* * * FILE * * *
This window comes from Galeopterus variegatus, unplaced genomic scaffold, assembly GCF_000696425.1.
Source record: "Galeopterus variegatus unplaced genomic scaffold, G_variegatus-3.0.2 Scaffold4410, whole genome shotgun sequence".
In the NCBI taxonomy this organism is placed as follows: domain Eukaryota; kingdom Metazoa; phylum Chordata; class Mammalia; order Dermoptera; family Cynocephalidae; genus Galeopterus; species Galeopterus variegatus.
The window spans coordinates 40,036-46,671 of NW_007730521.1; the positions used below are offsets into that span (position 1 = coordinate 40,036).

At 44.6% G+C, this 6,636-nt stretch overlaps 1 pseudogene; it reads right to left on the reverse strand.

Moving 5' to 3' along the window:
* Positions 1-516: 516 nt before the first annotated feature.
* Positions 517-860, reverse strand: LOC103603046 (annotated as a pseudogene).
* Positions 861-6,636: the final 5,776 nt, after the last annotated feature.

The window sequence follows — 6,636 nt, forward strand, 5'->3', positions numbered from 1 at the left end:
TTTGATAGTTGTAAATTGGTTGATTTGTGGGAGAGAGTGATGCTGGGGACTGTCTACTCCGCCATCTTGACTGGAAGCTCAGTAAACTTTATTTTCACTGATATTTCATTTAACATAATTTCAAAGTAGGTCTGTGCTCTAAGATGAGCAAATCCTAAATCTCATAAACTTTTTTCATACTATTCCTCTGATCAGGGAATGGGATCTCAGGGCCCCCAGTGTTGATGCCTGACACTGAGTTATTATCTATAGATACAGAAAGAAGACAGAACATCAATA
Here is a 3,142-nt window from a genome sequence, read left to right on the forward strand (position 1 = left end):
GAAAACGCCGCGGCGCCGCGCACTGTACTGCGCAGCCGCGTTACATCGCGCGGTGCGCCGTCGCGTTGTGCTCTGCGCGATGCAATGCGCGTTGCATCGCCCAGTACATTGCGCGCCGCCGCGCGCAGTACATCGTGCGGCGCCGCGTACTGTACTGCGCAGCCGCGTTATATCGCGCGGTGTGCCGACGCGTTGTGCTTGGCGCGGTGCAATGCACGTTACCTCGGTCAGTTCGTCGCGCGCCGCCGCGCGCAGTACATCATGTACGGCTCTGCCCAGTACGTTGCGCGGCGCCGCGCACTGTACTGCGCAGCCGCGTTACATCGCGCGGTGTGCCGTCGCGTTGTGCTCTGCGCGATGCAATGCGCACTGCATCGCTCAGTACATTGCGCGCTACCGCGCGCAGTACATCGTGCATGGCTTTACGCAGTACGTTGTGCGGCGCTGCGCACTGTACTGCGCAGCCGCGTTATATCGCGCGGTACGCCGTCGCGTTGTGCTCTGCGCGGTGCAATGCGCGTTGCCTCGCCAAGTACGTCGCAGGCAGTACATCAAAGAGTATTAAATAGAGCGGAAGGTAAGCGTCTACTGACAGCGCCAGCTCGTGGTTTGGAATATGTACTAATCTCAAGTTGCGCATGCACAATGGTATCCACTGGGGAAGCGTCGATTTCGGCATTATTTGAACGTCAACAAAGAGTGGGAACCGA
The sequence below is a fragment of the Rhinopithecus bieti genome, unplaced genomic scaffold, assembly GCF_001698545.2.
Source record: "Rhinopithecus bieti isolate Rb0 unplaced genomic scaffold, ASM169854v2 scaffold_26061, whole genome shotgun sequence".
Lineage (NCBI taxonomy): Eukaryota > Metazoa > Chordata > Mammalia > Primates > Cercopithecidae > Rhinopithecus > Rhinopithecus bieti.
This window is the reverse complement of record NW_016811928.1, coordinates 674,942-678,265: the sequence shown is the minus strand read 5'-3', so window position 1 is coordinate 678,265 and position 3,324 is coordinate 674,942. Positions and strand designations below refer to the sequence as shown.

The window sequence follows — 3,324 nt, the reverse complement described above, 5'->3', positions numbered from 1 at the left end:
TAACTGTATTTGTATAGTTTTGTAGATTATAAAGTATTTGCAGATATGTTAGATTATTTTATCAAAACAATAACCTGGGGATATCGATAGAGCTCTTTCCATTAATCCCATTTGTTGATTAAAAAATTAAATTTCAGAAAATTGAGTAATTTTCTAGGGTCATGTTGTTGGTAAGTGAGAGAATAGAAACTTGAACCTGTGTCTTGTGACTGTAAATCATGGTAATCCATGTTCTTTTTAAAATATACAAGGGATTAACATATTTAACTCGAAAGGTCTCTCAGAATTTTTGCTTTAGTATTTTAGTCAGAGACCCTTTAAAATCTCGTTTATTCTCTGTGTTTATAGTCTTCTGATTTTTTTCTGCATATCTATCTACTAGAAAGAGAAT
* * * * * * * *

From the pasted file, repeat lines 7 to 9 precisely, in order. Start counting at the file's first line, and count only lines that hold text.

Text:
* Positions 1-516: 516 nt before the first annotated feature.
* Positions 517-860, reverse strand: LOC103603046 (annotated as a pseudogene).
* Positions 861-6,636: the final 5,776 nt, after the last annotated feature.